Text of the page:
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Celebrating the pipe organ, the King of Instruments

Twenty Years on the Organ Trail

from the Plugged In section of Minnesota Monthly magazine
January 2002

Grace Newman has been listening to Michael Barone introduce organ music for three years. She respectfully refers to the host of American Public Media’s nationally distributed Pipedreams as “Mr. Barone.” When she’s asked about her favorite radio host, she imagines him “going to sleep and listening to his Pipedreams.” Grace is 3 years old.

You might not expect organ music to delight such a young listener. That it does says something about both the voice and sensibilities of the program’s creator.

Michael Barone’s warm and eloquent delivery, not to mention his brimming passion, make Pipedreams as attractive to a newborn in her crib as to two-decades-loyal fans in their easy chairs.

Another secret to the success of the program—which celebrates its 20th anniversary in January 2002—is Barone’s commitment to keep timeless music fresh.

“The sound of wind through pipes essential to the age-old organ tradition . . . remains a potentially beguiling, stimulating, thrilling and soul-penetrating energy,” he says.

It’s a conviction that reminds him of one of the most common misconceptions about the organ: that it’s used exclusively for church music.

Barone tries hard to overcome this misconception. He recognizes that despite the organ enjoying one of the most varied repertoires of any instrument (everything from concertos to solo symphonies to fugues to dances), its religious connotations can turn some listeners away.

During his 90-minute weekly national radio program Barone tries to “get people to set their religious prejudices aside, along with their musical ones, and to search out the organ for what it can do as an emotional and spiritual engine.”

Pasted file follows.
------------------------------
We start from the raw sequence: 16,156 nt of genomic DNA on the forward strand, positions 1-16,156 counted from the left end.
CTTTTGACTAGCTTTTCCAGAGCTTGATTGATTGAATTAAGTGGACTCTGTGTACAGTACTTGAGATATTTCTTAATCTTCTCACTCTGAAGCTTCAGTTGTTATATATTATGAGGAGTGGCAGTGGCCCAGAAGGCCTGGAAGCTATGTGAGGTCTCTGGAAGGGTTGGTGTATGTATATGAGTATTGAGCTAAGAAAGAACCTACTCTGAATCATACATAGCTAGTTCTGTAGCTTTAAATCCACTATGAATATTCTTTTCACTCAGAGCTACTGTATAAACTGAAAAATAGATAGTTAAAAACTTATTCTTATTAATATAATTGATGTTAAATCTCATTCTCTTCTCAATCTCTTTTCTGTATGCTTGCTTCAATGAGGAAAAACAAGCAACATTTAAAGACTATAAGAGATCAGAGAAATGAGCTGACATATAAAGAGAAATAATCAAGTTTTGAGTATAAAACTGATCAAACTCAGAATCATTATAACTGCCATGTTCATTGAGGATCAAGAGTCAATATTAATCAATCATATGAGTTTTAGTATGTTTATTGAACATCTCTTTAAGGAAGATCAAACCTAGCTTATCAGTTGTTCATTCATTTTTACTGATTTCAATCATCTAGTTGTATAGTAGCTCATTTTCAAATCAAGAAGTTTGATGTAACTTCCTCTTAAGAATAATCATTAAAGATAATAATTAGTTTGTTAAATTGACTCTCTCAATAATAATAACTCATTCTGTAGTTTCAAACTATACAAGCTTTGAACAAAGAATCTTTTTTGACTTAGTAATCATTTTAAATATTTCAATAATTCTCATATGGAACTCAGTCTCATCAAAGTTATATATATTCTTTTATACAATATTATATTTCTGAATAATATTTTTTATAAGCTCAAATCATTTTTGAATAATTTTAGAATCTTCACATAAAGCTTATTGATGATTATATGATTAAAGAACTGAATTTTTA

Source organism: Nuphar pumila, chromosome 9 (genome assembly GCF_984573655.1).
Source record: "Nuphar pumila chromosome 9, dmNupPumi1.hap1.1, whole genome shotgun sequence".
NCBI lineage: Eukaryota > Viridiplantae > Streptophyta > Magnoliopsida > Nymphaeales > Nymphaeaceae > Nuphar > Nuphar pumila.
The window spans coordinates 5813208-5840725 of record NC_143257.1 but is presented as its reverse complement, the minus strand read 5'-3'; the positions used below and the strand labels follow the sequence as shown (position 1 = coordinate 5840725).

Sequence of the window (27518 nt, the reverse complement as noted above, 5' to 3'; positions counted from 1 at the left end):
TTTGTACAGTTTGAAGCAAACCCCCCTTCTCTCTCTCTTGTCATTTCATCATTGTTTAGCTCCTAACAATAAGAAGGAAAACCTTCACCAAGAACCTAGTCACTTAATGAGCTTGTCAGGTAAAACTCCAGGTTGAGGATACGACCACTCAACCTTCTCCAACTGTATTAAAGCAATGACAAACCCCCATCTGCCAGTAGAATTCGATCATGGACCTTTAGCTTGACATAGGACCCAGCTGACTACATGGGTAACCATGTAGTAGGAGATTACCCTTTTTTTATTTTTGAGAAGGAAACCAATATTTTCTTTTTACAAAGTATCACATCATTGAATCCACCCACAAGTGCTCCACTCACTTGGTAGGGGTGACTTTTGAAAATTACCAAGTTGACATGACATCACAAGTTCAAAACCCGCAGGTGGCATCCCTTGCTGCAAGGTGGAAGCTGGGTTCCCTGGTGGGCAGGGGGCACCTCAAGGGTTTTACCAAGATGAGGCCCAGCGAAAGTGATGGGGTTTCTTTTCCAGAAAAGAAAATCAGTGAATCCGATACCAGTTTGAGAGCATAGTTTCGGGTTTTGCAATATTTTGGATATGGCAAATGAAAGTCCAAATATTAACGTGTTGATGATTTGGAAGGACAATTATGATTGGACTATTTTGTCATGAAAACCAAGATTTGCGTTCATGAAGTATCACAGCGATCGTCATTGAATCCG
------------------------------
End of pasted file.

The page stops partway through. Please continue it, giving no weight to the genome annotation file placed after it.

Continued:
Nearly a quarter-million listeners to some 175 public radio stations each week do just that.

The show’s large audience testifies to its broad appeal, which Barone achieves in part by offering his listeners “off-the-wall juxtapositions, sometimes within a single program.”

Imagine a jazzy German Te Deum, followed by a trumpet voluntary from Texas and a Bach fugue played on an organ made in 1730 by an acquaintance of Bach. It’s Barone’s way to intrigue a range of listeners into the instrument’s vast expanse of possibilities.

Still, he keeps a target audience in mind. “I do the show for the curious person.”

He thinks listeners often discover the program in a public radio environment in which Pipedreams stands out as the only show dedicated to “the king of instruments,” and where there is a dearth of organ music in most regular classical music schedules.

“Because of the accessibility of radio, someone can stumble upon [the show] and have an experience that they weren’t expecting. It’s what makes radio so magical,” he says.

In fact, that is exactly how 3-year-old Grace came to be a fan. Her mother started listening during pregnancy to assist her breathing exercises. Occasionally, she’d put the headphones on her stomach to calm her baby-to-be.

After Grace was born, Mom slipped Pipedreams into her regular Sunday evening routine, right after bath and story time. Now Grace calls it “pretty music time,” and refuses to go to sleep without it.

It’s stories like Grace’s that make the past 20 years “seem all the more real, necessary and pleasurable” for Barone.

And for more than 214,000 public radio listeners, it’s Michael Barone and his Pipedreams that have brought them 20 faithful years of the magic and power of “the king of instruments.”

Thank you, Michael!

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